The adequacy of attorney fee awards becomes even more urgent as the public turns more often to litigation in FOIA cases. “Compared to an average of 402 FOIA suits per year during the Obama Administration, the rate of filing since President Trump assumed office has more than doubled. While suits rose during the latter years of the Obama Administration, the 860 suits filed in FY 2018, represent a 67 percent increase over filings during the last full fiscal year of the Obama Administration. [15]


Figure 2. FOIA Litigation Reaches Record Highs in FY 2018

Public interest FOIA litigation filed by media organizations, reporters and nonprofit organizations has been driving much of this increase. By the end of the Obama Administration, for example, nonprofits’ annual rate of filing was about 200 cases per year. As of the 2018 fiscal year-end, nonprofits’ annual filing rate reached 500 lawsuits, approximately 56 percent of all FOIA lawsuits filed [16]. Among these, a number of smaller nonprofits, including those formed during the first year of the Trump Administration are showing up as frequent litigants. Media lawsuits, particularly those filed by individual reporters, have also jumped [17].

As long as the federal government continues to fail in its obligations under FOIA to release information at the administrative stage, it will be crucial to continue monitoring the ability of the public to find legal representation willing to challenge such unlawful behavior in court.


[1] FOIA is Broken:

[2] Summary of Annual FOIA Reports for Fiscal Year 2017, Office of Information Policy, Department of Justice, available at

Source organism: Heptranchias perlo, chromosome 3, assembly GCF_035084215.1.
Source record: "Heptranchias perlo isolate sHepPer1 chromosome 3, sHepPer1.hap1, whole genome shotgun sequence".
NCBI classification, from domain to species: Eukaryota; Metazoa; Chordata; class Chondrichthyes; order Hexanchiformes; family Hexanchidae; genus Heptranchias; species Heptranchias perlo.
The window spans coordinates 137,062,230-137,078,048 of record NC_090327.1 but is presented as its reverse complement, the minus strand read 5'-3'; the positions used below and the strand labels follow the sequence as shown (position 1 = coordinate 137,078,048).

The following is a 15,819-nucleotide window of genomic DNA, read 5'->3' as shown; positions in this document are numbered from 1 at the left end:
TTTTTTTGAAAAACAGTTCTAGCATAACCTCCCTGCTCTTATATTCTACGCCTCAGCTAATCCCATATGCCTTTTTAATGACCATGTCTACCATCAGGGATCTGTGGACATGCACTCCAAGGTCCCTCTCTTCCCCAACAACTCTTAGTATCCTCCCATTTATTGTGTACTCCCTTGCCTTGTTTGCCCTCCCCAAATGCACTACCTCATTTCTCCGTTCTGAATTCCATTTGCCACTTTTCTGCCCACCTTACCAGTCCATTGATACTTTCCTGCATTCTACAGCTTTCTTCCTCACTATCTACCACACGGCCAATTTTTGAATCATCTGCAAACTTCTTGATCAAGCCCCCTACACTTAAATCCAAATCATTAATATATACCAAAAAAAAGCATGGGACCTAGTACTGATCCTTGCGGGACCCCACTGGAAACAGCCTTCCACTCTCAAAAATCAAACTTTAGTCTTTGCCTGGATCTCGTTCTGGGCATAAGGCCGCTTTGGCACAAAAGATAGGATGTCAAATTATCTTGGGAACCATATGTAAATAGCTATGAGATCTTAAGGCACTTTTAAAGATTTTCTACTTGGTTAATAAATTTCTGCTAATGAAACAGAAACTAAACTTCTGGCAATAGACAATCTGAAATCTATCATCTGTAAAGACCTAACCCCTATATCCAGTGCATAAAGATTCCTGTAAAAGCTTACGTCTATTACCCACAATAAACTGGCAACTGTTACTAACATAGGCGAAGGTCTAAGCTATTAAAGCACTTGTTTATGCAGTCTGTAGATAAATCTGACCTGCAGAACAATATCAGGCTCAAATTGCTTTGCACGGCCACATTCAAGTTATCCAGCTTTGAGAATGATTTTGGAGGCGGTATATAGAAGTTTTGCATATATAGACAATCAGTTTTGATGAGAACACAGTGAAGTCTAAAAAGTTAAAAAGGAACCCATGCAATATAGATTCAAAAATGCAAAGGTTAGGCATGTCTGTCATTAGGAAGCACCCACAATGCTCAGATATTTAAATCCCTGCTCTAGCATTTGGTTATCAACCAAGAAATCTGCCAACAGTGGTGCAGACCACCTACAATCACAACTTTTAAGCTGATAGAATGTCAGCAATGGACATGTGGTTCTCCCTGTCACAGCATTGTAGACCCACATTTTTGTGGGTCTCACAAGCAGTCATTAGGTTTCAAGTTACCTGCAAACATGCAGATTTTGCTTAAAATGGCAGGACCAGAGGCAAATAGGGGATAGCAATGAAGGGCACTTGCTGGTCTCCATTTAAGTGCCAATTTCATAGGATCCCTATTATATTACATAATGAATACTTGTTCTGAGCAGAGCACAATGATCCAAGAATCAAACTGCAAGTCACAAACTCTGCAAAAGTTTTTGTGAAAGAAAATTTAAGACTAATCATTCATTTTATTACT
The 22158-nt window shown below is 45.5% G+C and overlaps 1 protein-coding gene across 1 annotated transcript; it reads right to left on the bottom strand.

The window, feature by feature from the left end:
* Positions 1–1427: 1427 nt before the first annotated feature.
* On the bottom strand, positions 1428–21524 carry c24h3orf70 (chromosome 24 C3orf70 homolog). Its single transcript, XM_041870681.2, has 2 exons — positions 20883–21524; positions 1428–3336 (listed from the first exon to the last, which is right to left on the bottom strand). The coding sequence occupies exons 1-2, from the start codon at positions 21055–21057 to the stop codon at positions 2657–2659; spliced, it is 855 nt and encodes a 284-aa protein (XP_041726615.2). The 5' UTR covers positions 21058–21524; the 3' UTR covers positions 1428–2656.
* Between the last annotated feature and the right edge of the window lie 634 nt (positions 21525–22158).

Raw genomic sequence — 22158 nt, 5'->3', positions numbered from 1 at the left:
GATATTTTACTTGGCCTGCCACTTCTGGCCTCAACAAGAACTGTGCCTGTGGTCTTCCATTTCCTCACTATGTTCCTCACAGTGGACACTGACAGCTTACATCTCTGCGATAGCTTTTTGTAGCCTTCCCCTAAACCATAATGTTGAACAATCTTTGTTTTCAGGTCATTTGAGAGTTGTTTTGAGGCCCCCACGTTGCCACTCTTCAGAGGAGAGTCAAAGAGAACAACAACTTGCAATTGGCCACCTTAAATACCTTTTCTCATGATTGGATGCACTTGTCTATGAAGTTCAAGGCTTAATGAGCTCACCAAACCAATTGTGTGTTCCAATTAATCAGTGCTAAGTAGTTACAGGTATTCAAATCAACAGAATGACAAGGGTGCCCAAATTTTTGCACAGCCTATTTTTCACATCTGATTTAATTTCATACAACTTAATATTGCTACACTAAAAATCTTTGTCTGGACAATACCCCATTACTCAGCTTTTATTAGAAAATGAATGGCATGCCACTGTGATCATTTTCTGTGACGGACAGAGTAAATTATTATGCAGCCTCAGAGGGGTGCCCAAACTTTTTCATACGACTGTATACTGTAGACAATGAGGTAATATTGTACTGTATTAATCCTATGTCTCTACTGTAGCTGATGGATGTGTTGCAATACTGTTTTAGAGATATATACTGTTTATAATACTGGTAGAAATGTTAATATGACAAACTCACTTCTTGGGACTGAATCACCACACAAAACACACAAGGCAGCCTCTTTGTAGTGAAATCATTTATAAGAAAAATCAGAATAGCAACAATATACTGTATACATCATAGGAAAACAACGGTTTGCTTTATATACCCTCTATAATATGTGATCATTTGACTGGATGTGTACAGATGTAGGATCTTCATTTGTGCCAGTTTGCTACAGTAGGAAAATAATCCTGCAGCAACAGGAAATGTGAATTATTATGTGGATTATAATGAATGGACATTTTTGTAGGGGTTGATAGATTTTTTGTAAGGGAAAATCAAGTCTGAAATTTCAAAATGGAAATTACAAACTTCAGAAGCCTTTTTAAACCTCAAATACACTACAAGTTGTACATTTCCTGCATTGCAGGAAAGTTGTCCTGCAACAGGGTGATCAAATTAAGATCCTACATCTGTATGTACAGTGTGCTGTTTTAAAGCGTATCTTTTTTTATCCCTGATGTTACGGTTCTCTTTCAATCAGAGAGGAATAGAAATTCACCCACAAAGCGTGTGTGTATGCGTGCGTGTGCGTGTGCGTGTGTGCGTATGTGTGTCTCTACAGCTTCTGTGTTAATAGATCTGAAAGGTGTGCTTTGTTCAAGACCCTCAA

[3] ProPublica. “Delayed, Denied, Dismissed: Failures on the FOIA Front.” July 21, 2016.

[4] See, for example, and

[5] Department of Justice. “2016 Litigation and Compliance Report.” March 7, 2017.

[6] Due to time and resource limitations no attempt was made to contact attorneys in every FOIA case. Attorneys contacted and those who responded also could not be considered a statistically representative sample so the error rate found cannot be extrapolated to the complete set of cases.

[7] In addition, at least 5 of the lawsuits on DOJ’s 2016 list were still ongoing so fee awards had not yet been determined.

[8] Government Accountability Office, Report to the Committee on the Judiciary, U.S. Senate. “Freedom of Information Act: Litigation Costs for Justice and Agencies Could Not Be Fully Determined.” September 2016. Page 10. Available here:

[9] McKinney Law. Indiana International and Comparative Law Review. Vol. 15.3. “Attorney Fee-Shifting in America: Comparing, Contrasting, and Combining the American Rule and English Rule.” David Root. 2005. Available here: Page 588.

[10] American Bar Association. “Fee-Shifting.” June 11, 2015. Available here:

[11] Center for Public Integrity. “After years-long FOIA battle, the Energy Department pays the Center for Public Integrity $5K in legal fees.” June 4, 2018. Available here:

[12] Interviewed over the phone on October 16, 2018 by TRAC staff, the attorney expressly asked for anonymity.

[13] Interviewed over the phone on October 17, 2018 by TRAC staff, the attorney expressly asked for anonymity.

[14] PBS. “Obama administration sets new record for withholding FOIA requests.” March 18, 2015. Available here:; Department of Justice. “President Obama Signs the FOIA Improvement Act of 2016.” June 30, 2016.

[15] See November 12, 2018 FOIA Project annual report entitled: FOIA Lawsuits Reach Record Highs in FY 2018, available at:

[16] “FOIA Suits Filed by Nonprofit/Advocacy Groups Have Doubled Under Trump,” published October 18, 2018 by the FOIA Project,

[17] “Media Lawsuits Seeking Government Records Jump Under Trump,” published August 2, 2018 by the FOIA Project at: